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Re: Training Methods

The Ryman Setters Forum Forums Training Training Methods Re: Training Methods

October Setters


    We haven’t seen the DVD you mentioned so can’t comment on it but it sounds interesting.  

    We basically teach puppies to come on command, get them shot over as described in the “How Do You Introduce Guns?” thread, and take them hunting.  We wait until after their first season and until they are pointing/handling wild birds before doing any serious training.  Most will perform acceptably with no further training, some will require staunching up.  Pups also get some play retrieving (this comes in handy if they hesitate to pick up a bird – see this video of Gen’s first retrieve for example) and whoa training but only a basic introduction to “Whoa” to teach them what it means.  The description of these last two in “Troubles With Bird Dogs” (by George Evans) is pretty much how we do it.  We’ve posted videos of introducing these drills to three pups on our BLOG.

    We learned how to train mostly by taking private lessons with Errol and Jason Gooding.  It’s the best money we ever spent on training.  The rest we picked up here and there and/or through experience.  

    I do want to point out a few common mistakes we think are important to avoid when developing a Ryman type pup.  These are simple things that will make a huge difference in how your pup turns out.

    1) Trying to do too much when the pup is too young is a very common mistake.  You want the pup to turn out great so you go overboard on drilling and training.  You need control so basic obedience is important but a pup needs to have fun within the bounds of being under control.  They need to learn to keep track of you while hunting, figure out what they’re looking for, where to look, how to locate birds, how close they can get before flushing the bird, etc.  They also need to be more mature to handle more advanced training, like staunchness on point.  As long as they are under control less is usually more when developing Ryman type pups.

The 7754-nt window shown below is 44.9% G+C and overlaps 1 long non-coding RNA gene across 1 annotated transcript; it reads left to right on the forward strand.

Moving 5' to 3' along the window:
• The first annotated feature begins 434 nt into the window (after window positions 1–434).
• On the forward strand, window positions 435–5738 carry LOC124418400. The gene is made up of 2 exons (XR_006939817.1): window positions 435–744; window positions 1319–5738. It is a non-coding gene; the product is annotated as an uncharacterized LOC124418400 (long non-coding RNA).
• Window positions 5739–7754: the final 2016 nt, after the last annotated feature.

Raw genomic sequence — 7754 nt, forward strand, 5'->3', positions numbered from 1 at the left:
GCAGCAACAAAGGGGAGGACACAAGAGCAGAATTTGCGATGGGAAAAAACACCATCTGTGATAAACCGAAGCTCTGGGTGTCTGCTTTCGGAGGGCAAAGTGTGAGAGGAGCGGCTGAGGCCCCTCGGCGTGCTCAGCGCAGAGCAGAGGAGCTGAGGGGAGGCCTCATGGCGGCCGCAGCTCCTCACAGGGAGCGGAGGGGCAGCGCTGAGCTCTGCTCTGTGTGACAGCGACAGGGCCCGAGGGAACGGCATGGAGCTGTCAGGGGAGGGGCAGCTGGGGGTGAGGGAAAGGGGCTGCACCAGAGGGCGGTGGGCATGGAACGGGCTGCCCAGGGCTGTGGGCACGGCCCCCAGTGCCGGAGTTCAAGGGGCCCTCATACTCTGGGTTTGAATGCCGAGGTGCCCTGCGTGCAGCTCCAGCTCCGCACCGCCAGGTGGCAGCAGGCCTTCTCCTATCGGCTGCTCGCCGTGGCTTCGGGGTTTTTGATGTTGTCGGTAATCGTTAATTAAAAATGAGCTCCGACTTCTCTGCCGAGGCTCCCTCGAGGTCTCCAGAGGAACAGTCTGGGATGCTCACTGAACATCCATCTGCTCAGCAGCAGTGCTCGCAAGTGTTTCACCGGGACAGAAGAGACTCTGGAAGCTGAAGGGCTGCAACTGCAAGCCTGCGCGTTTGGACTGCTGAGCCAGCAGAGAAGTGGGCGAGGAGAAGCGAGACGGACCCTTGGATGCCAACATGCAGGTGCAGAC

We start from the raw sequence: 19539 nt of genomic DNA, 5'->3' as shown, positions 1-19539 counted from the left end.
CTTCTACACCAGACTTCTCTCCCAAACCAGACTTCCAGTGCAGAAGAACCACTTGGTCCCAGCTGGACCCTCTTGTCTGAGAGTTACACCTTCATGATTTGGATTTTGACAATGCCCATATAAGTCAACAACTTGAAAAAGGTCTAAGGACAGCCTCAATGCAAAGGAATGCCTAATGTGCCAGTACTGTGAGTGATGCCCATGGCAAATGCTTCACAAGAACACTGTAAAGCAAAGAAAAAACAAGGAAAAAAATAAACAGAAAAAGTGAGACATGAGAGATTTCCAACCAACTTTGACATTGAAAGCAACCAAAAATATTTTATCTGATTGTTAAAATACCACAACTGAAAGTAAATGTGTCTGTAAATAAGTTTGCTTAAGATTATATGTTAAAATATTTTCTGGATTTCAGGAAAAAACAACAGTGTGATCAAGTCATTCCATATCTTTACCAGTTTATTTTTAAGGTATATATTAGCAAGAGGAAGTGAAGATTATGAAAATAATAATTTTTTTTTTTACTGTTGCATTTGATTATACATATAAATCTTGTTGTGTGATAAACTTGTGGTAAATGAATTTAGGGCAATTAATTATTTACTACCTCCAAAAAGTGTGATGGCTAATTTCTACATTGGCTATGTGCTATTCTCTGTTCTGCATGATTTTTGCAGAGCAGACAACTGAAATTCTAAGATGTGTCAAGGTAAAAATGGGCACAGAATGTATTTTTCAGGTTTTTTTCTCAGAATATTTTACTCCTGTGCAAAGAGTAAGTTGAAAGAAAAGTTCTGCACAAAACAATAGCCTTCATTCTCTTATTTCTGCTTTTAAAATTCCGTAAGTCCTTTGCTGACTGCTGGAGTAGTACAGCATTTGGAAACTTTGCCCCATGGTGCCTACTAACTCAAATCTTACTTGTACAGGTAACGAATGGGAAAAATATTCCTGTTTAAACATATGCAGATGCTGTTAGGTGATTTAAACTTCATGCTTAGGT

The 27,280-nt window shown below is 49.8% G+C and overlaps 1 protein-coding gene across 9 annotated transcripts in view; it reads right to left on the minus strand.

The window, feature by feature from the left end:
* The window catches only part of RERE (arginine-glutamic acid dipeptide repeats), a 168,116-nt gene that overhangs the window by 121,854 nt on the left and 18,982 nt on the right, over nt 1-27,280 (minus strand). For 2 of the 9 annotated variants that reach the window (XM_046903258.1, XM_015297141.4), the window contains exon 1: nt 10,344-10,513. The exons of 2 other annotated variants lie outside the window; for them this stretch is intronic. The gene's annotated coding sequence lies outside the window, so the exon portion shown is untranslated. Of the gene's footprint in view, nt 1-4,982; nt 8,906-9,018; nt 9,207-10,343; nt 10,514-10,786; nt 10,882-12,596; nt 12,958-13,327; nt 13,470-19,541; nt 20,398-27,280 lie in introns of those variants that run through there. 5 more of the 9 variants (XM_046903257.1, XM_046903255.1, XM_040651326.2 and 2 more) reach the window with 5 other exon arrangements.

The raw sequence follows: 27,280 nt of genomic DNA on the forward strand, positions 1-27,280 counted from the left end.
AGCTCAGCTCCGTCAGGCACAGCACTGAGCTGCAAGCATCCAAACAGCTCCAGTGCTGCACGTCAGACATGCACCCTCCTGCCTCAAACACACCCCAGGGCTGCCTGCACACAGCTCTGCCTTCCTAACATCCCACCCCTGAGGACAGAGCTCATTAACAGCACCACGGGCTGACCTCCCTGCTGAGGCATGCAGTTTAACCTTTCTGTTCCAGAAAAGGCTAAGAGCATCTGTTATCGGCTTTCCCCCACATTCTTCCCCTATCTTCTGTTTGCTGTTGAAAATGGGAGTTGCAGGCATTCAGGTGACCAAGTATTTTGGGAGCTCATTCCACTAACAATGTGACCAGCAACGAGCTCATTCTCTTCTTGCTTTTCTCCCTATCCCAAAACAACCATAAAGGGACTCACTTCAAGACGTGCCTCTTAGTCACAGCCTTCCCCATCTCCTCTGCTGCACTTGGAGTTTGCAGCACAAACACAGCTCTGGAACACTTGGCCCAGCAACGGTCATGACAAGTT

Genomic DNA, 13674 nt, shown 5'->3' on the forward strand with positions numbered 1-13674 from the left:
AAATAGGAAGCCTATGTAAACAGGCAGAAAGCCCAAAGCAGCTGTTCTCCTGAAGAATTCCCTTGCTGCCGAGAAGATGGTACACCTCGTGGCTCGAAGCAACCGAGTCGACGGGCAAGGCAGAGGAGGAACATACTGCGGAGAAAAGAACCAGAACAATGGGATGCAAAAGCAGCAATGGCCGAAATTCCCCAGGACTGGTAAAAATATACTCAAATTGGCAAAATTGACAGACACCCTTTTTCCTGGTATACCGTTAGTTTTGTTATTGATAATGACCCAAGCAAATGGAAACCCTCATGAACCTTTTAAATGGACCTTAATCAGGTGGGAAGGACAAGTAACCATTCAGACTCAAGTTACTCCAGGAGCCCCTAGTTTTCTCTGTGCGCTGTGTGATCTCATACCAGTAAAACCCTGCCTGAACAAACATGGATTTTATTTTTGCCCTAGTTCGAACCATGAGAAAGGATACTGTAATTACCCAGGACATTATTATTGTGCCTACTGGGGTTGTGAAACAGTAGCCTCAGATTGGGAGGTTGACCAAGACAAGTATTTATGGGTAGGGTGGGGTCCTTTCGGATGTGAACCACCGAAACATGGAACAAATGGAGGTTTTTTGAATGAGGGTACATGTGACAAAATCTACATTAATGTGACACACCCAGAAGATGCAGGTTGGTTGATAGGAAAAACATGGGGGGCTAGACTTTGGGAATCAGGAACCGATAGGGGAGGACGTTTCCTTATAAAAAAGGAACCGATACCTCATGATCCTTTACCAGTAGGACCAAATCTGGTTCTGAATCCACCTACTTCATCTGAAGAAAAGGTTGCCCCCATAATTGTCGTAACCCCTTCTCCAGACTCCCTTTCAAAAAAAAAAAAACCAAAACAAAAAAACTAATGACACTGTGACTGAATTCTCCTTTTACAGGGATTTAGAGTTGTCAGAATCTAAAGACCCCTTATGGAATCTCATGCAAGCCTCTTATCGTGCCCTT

2) There are numerous versions of the “Never let the pup make a mistake” training philosophy out there.  We don’t recommend taking this approach.  They can’t learn much if they never go out and figure anything out for themselves.  If they never bump a grouse, how can they know how close they can get before flushing the bird?  They have to learn from their mistakes just like you and I do.  They’re smart and they’ll figure it out but only if you give them the chance.  In addition, too much control of young Ryman type pups will impede their development.  You want them to develop confidence and learn to explore and learn and you don’t want to take any enthusiasm out of them.  It’s much better to let them get wild and crazy, then try to pull them back a bit than it is to try to get them to open up if they’ve been inhibited for too long.

    3) When “whoa” training you have to learn to let the dog decide when to stop and point.  We’ve all too often heard someone advise to whoa a dog as soon as it hits scent.  Most of this is a result of training dogs for “hunting” planted birds.  If you hunt wild birds you will be poorly served by this advice.  You can’t smell the birds, you can’t read the dog’s mind to know what he can smell, you have no idea if the dog really has a bird located.  Therefore you can’t tell him when it’s time to stop.  Period.  The dog has to make that decision for itself.  There are times you’ll want to give the whoa command after a point is established but not before.  The same is true when following a running bird.  The dog knows when the bird has run and should be permitted to relocate on its own.  Standing there pointing where a bird was a few minutes ago is senseless.    

    If we have to staunch up one of our dogs after they’ve learned to handle birds our goal is teaching them they aren’t allowed to flush the bird.  They can get as close as they choose, follow runners however they please, whatever they do is OK except flushing the bird, so you should only correct the dog if it flushes the bird.  That’s not the same as a running bird flushing wild at a distance, only correct the dog if the bird is flushed on purpose.  Once they get his down they will instantly be good dogs.  They’ve already learned how to point birds, even when they were flushing them on purpose, so once they know they have to hold point they are pretty much finished.


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